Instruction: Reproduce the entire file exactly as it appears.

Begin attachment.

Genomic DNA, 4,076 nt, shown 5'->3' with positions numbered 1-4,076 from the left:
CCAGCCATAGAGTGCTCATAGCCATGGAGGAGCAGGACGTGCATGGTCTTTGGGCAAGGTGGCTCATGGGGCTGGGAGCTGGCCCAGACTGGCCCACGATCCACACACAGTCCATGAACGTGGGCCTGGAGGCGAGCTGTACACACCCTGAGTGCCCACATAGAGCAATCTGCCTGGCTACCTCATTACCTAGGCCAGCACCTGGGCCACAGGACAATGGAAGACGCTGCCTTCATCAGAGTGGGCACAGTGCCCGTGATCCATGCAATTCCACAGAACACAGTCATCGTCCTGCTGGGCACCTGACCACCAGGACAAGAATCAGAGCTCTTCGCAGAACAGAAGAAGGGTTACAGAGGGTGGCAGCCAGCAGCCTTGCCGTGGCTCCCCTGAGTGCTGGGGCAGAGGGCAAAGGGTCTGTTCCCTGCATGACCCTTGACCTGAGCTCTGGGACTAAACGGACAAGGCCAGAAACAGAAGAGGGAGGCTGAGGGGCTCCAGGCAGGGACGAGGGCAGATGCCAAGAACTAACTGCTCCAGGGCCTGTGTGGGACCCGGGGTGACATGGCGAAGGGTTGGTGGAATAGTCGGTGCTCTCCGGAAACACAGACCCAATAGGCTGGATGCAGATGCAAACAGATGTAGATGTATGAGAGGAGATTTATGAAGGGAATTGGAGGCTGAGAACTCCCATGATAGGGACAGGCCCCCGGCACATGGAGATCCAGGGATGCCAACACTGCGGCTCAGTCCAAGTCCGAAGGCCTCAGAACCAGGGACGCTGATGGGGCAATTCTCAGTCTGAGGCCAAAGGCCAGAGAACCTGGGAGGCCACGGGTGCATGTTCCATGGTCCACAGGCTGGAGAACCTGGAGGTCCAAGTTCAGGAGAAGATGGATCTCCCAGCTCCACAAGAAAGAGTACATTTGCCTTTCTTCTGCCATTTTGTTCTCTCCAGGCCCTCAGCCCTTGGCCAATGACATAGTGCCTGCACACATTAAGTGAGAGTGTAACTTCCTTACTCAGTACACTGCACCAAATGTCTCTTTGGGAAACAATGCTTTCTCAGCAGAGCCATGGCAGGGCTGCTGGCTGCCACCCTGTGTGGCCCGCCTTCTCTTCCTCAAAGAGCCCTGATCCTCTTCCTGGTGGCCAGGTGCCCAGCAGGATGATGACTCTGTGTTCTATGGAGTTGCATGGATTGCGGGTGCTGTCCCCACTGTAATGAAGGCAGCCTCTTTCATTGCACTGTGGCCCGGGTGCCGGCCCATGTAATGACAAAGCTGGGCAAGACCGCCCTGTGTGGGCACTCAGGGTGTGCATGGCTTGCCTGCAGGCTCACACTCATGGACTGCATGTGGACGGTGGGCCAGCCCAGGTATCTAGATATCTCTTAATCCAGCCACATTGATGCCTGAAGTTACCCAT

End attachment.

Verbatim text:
Genomic DNA, 4,076 nt, shown 5'->3' with positions numbered 1-4,076 from the left:
CCAGCCATAGAGTGCTCATAGCCATGGAGGAGCAGGACGTGCATGGTCTTTGGGCAAGGTGGCTCATGGGGCTGGGAGCTGGCCCAGACTGGCCCACGATCCACACACAGTCCATGAACGTGGGCCTGGAGGCGAGCTGTACACACCCTGAGTGCCCACATAGAGCAATCTGCCTGGCTACCTCATTACCTAGGCCAGCACCTGGGCCACAGGACAATGGAAGACGCTGCCTTCATCAGAGTGGGCACAGTGCCCGTGATCCATGCAATTCCACAGAACACAGTCATCGTCCTGCTGGGCACCTGACCACCAGGACAAGAATCAGAGCTCTTCGCAGAACAGAAGAAGGGTTACAGAGGGTGGCAGCCAGCAGCCTTGCCGTGGCTCCCCTGAGTGCTGGGGCAGAGGGCAAAGGGTCTGTTCCCTGCATGACCCTTGACCTGAGCTCTGGGACTAAACGGACAAGGCCAGAAACAGAAGAGGGAGGCTGAGGGGCTCCAGGCAGGGACGAGGGCAGATGCCAAGAACTAACTGCTCCAGGGCCTGTGTGGGACCCGGGGTGACATGGCGAAGGGTTGGTGGAATAGTCGGTGCTCTCCGGAAACACAGACCCAATAGGCTGGATGCAGATGCAAACAGATGTAGATGTATGAGAGGAGATTTATGAAGGGAATTGGAGGCTGAGAACTCCCATGATAGGGACAGGCCCCCGGCACATGGAGATCCAGGGATGCCAACACTGCGGCTCAGTCCAAGTCCGAAGGCCTCAGAACCAGGGACGCTGATGGGGCAATTCTCAGTCTGAGGCCAAAGGCCAGAGAACCTGGGAGGCCACGGGTGCATGTTCCATGGTCCACAGGCTGGAGAACCTGGAGGTCCAAGTTCAGGAGAAGATGGATCTCCCAGCTCCACAAGAAAGAGTACATTTGCCTTTCTTCTGCCATTTTGTTCTCTCCAGGCCCTCAGCCCTTGGCCAATGACATAGTGCCTGCACACATTAAGTGAGAGTGTAACTTCCTTACTCAGTACACTGCACCAAATGTCTCTTTGGGAAACAATGCTTTCTCAGCAGAGCCATGGCAGGGCTGCTGGCTGCCACCCTGTGTGGCCCGCCTTCTCTTCCTCAAAGAGCCCTGATCCTCTTCCTGGTGGCCAGGTGCCCAGCAGGATGATGACTCTGTGTTCTATGGAGTTGCATGGATTGCGGGTGCTGTCCCCACTGTAATGAAGGCAGCCTCTTTCATTGCACTGTGGCCCGGGTGCCGGCCCATGTAATGACAAAGCTGGGCAAGACCGCCCTGTGTGGGCACTCAGGGTGTGCATGGCTTGCCTGCAGGCTCACACTCATGGACTGCATGTGGACGGTGGGCCAGCCCAGGTATCTAGATATCTCTTAATCCAGCCACATTGATGCCTGAAGTTACCCAT